fertilizer

[fur-tl-ahy-zer]
See more synonyms for fertilizer on Thesaurus.com
noun
  1. any substance used to fertilize the soil, especially a commercial or chemical manure.
  2. a person, insect, etc., that fertilizes an animal or plant: Bees are fertilizers of flowers.

Origin of fertilizer

First recorded in 1655–65; fertilize + -er1
Dictionary.com Unabridged Based on the Random House Unabridged Dictionary, © Random House, Inc. 2018

Related Words for fertilizer

manure, mulch, dung, compost, maul, guano, humus, potash

Examples from the Web for fertilizer

Contemporary Examples of fertilizer

Historical Examples of fertilizer

  • From it we get the whalebone, oil and also a fertilizer to help our farm crops to grow.

    Where We Live

    Emilie Van Beil Jacobs

  • Alfred stood at the window with the canvas containing the mass of fertilizer.

  • The menhaden-catch of the North Atlantic is converted into fertilizer.

    Commercial Geography

    Jacques W. Redway

  • Fertilizer manufactured from the refuse is an incidental product.

    Commercial Geography

    Jacques W. Redway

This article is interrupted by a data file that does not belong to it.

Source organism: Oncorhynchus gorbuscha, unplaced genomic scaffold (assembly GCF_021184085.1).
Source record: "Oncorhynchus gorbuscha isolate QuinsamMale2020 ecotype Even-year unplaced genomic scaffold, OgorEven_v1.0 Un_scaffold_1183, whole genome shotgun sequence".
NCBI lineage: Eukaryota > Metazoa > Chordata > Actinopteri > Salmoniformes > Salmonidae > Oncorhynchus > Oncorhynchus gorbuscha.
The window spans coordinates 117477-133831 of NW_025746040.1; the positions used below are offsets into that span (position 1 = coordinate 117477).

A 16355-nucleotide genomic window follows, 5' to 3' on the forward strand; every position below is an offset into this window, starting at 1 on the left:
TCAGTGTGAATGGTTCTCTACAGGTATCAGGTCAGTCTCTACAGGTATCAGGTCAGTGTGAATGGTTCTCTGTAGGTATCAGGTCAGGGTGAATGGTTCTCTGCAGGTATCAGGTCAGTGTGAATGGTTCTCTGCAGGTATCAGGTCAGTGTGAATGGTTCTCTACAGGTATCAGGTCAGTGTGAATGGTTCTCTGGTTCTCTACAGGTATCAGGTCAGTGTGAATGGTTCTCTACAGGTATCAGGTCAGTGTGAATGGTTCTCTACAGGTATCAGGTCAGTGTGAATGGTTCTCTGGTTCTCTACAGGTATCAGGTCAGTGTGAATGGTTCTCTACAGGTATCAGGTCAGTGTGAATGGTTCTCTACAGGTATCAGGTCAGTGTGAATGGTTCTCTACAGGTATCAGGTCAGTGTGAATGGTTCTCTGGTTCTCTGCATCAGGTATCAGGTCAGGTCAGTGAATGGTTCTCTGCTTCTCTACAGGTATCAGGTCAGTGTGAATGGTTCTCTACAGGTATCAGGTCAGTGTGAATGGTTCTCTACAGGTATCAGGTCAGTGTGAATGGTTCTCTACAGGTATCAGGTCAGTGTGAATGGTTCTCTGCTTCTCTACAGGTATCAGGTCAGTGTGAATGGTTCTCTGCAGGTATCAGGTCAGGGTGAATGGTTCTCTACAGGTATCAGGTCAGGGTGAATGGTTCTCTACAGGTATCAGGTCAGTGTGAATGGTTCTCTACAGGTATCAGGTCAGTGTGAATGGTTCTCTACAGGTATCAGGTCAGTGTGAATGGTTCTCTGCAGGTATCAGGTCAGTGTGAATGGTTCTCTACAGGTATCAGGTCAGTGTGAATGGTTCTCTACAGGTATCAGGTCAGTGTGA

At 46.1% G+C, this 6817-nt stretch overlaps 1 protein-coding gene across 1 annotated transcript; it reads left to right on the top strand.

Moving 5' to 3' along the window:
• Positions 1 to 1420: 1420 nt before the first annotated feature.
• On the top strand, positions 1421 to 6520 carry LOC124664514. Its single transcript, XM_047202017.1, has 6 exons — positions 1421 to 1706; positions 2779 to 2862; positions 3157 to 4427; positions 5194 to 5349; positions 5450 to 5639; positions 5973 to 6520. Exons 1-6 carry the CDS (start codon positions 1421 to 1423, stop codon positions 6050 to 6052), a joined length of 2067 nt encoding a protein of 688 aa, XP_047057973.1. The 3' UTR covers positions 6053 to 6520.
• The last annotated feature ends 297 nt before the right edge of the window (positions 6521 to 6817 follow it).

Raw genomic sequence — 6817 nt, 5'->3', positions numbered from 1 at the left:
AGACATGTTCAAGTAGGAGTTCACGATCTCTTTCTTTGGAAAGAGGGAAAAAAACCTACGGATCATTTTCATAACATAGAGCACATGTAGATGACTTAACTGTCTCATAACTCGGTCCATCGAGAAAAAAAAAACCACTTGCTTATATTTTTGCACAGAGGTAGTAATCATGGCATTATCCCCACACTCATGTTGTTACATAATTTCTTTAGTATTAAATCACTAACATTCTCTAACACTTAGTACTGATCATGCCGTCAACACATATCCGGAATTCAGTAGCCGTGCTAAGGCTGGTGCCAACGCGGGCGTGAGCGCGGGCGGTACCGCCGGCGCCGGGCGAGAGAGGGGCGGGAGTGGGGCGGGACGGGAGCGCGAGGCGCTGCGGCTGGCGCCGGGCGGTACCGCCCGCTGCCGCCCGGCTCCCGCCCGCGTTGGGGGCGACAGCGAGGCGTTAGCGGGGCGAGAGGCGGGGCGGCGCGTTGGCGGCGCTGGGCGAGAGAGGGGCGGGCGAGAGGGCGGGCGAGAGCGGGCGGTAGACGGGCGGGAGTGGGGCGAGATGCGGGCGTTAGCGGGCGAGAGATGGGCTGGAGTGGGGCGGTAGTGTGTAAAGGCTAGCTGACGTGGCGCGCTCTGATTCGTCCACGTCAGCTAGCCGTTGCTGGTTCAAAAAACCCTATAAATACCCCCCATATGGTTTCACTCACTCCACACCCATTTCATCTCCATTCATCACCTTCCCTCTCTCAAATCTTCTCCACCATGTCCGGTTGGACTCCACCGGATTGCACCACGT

• The phosphatic slag from this process is used as fertilizer.


British Dictionary definitions for fertilizer

fertilizer

fertiliser

noun
  1. any substance, such as manure or a mixture of nitrates, added to soil or water to increase its productivity
  2. an object or organism such as an insect that fertilizes an animal or plant
Collins English Dictionary - Complete & Unabridged 2012 Digital Edition © William Collins Sons & Co. Ltd. 1979, 1986 © HarperCollins Publishers 1998, 2000, 2003, 2005, 2006, 2007, 2009, 2012

Word Origin and History for fertilizer
n.

1660s, "a person who fertilizes," agent noun from fertilize. As a euphemism for "manure," from 1846.

Online Etymology Dictionary, © 2010 Douglas Harper

fertilizer in Science

fertilizer

[fûrtl-ī′zər]
  1. Any of a large number of natural and synthetic materials, including manure and compounds containing nitrogen, phosphorus, and potassium, spread on or worked into soil to increase its capacity to support plant growth. Synthetic fertilizers can greatly increase the productivity of soil but have high energy costs, since fossil fuels are required as a source of hydrogen, which is necessary to fix nitrogen in ammonia.
The American Heritage® Science Dictionary Copyright © 2011. Published by Houghton Mifflin Harcourt Publishing Company. All rights reserved.